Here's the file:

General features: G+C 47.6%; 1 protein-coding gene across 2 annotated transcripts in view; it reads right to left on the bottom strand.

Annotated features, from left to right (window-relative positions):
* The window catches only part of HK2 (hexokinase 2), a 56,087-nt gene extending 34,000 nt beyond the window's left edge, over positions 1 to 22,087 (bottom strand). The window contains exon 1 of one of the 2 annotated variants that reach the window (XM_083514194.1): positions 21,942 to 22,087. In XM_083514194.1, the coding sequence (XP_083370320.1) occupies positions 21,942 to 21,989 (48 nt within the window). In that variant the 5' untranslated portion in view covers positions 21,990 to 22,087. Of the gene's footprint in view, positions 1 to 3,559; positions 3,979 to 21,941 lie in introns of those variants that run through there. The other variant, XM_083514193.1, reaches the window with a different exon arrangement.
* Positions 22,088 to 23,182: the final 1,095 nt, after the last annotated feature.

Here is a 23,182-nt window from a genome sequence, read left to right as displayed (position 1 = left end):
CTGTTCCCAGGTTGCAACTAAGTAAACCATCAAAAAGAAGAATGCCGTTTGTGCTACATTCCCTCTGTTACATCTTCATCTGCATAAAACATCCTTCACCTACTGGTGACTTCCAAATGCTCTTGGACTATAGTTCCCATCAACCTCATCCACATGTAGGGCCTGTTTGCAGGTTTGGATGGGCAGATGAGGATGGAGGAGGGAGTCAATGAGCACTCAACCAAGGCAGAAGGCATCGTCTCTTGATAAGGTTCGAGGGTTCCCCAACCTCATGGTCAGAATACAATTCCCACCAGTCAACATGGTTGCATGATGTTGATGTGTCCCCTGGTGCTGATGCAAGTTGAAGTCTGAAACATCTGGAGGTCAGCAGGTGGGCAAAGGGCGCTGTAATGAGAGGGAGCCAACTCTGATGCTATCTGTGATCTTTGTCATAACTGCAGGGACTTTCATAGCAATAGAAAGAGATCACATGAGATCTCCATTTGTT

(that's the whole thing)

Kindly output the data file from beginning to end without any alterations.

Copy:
General features: G+C 47.6%; 1 protein-coding gene across 2 annotated transcripts in view; it reads right to left on the bottom strand.

Annotated features, from left to right (window-relative positions):
* The window catches only part of HK2 (hexokinase 2), a 56,087-nt gene extending 34,000 nt beyond the window's left edge, over positions 1 to 22,087 (bottom strand). The window contains exon 1 of one of the 2 annotated variants that reach the window (XM_083514194.1): positions 21,942 to 22,087. In XM_083514194.1, the coding sequence (XP_083370320.1) occupies positions 21,942 to 21,989 (48 nt within the window). In that variant the 5' untranslated portion in view covers positions 21,990 to 22,087. Of the gene's footprint in view, positions 1 to 3,559; positions 3,979 to 21,941 lie in introns of those variants that run through there. The other variant, XM_083514193.1, reaches the window with a different exon arrangement.
* Positions 22,088 to 23,182: the final 1,095 nt, after the last annotated feature.

Here is a 23,182-nt window from a genome sequence, read left to right as displayed (position 1 = left end):
CTGTTCCCAGGTTGCAACTAAGTAAACCATCAAAAAGAAGAATGCCGTTTGTGCTACATTCCCTCTGTTACATCTTCATCTGCATAAAACATCCTTCACCTACTGGTGACTTCCAAATGCTCTTGGACTATAGTTCCCATCAACCTCATCCACATGTAGGGCCTGTTTGCAGGTTTGGATGGGCAGATGAGGATGGAGGAGGGAGTCAATGAGCACTCAACCAAGGCAGAAGGCATCGTCTCTTGATAAGGTTCGAGGGTTCCCCAACCTCATGGTCAGAATACAATTCCCACCAGTCAACATGGTTGCATGATGTTGATGTGTCCCCTGGTGCTGATGCAAGTTGAAGTCTGAAACATCTGGAGGTCAGCAGGTGGGCAAAGGGCGCTGTAATGAGAGGGAGCCAACTCTGATGCTATCTGTGATCTTTGTCATAACTGCAGGGACTTTCATAGCAATAGAAAGAGATCACATGAGATCTCCATTTGTT